October’s Most Inspiring News Stories

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Source: Public Domain / Wikimedia Commons

11. Refugees are museum tour guides
> Date: Oct. 2
> Location: Philadelphia, Pennsylvania

The University of Pennsylvania Museum of Archaeology and Anthropology in Philadelphia is not like most museums of its nature. The tour guides of the Middle East gallery are refugees from Iraq and Syria. It’s a win-win situation for both parties involved. The refugees are given work and, in return, museum-goers get to listen to explanations about ancient artifacts from someone who grew up in that region and can add modern context. The tour guides also are trained to integrate their personal stories and memories into each tour they lead.

Source: Lindsey Wilkerson Alsup / Facebook

12. Ex-cancer patients tie the knot
> Date: Sept. 1
> Location: Memphis, Tennessee

Early last month, Joel Alsup and Lindsey Wilkerson of Memphis, Tennessee, got married after nearly 30 years of friendship. They first met at St. Jude Children’s Research Hospital as children in the 90s. Alsup was diagnosed with osteosarcoma, a form of bone cancer, which lead to the amputation of his right arm. Wilkerson had leukemia. The two became very close as children but lost touch around the time they left Tennessee for college in different states. The love birds found their way back to Memphis and reconnected. People magazine wrote about their story on Oct. 2.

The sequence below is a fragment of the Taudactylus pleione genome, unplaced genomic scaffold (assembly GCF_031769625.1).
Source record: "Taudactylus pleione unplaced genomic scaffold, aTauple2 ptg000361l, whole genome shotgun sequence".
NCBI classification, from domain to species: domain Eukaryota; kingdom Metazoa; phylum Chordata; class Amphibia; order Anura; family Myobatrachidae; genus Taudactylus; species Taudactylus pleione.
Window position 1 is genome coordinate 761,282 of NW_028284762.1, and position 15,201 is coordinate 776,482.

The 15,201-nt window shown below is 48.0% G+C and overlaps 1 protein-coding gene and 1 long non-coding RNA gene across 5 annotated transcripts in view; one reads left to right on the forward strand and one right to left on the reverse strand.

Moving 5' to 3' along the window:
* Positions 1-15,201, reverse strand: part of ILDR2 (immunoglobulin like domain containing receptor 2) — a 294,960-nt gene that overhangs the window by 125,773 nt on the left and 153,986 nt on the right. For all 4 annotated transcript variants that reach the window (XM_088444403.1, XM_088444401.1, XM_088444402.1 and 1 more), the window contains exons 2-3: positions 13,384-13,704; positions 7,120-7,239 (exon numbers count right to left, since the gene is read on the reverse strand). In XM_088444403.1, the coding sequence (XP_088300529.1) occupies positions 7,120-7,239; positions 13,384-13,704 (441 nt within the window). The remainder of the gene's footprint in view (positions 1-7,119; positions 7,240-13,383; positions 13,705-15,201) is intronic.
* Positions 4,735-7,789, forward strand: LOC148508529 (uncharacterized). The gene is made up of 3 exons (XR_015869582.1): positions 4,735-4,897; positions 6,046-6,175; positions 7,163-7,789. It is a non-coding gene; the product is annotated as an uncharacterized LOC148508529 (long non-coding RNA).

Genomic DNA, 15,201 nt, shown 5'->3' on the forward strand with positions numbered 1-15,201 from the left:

Source: Mario Tama / Getty Images

13. 2 women win Nobel Prizes
> Date: Oct. 2
> Location: Canada/U.S.

Two women made history this month when they won the Nobel Prize in fields that men have historically dominated. Francis H. Arnold became the fifth woman to win the Nobel Prize in Chemistry, and Donna Strickland became the third woman to win the Nobel Prize in Physics. Strickland is a professor of physics at the University of Waterloo in Canada, and Arnold is a professor of chemical engineering at the California Institute of Technology.

Source: COTA for Lilah Kate / Facebook

14. 3-year-old gets life-saving new organs
> Date: Oct. 4
> Location: Pittsburgh, Pennsylvania

A rare kidney disease put Lilah Joiner’s life at risk, but she was saved when donors came forward to donate a kidney and a liver for her. Three-year-old Lilah was born with the condition called autosomal recessive polycystic kidney disease, which causes cysts to develop within the kidneys and can lead to the loss of kidney function. After she was born, her kidney became so enlarged that it posed a risk for liver failure. Doctors recommended a multi-organ transplant. On July 31, 2018, a year to the day she was put on the list for a transplant, Lilah had two living-donor transplants. Joseph Smith, husband of her mother’s best friend, was her liver donor, and family friend Missy Lathem was her kidney donor.

Source: Justin Gallegos / Facebook

15. Nike signs first athlete with cerebral palsy
> Date: Oct. 6
> Location: Eugene, Oregon

Justin Gallegos isn’t your ordinary competitive long-distance runner. Gallegos has cerebral palsy, a neurological disorder that affects motor skills, movement, and muscle tone. Despite such limitations, Gallegos has been running for seven years, and this month his hard work paid off. Nike signed the University of Oregon junior as a professional athlete, the first person with CP to become a pro athlete signed by the giant athletic gear company.